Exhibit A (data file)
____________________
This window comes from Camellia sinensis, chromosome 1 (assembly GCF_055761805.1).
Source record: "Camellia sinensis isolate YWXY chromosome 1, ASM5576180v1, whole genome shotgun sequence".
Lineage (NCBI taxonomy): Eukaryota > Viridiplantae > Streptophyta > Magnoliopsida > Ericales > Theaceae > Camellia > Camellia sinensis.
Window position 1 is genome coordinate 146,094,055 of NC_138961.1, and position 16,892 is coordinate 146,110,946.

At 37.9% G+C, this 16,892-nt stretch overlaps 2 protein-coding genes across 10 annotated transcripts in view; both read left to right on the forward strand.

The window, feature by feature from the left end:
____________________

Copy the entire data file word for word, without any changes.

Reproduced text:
This window comes from Camellia sinensis, chromosome 1 (assembly GCF_055761805.1).
Source record: "Camellia sinensis isolate YWXY chromosome 1, ASM5576180v1, whole genome shotgun sequence".
Lineage (NCBI taxonomy): Eukaryota > Viridiplantae > Streptophyta > Magnoliopsida > Ericales > Theaceae > Camellia > Camellia sinensis.
Window position 1 is genome coordinate 146,094,055 of NC_138961.1, and position 16,892 is coordinate 146,110,946.

At 37.9% G+C, this 16,892-nt stretch overlaps 2 protein-coding genes across 10 annotated transcripts in view; both read left to right on the forward strand.

The window, feature by feature from the left end: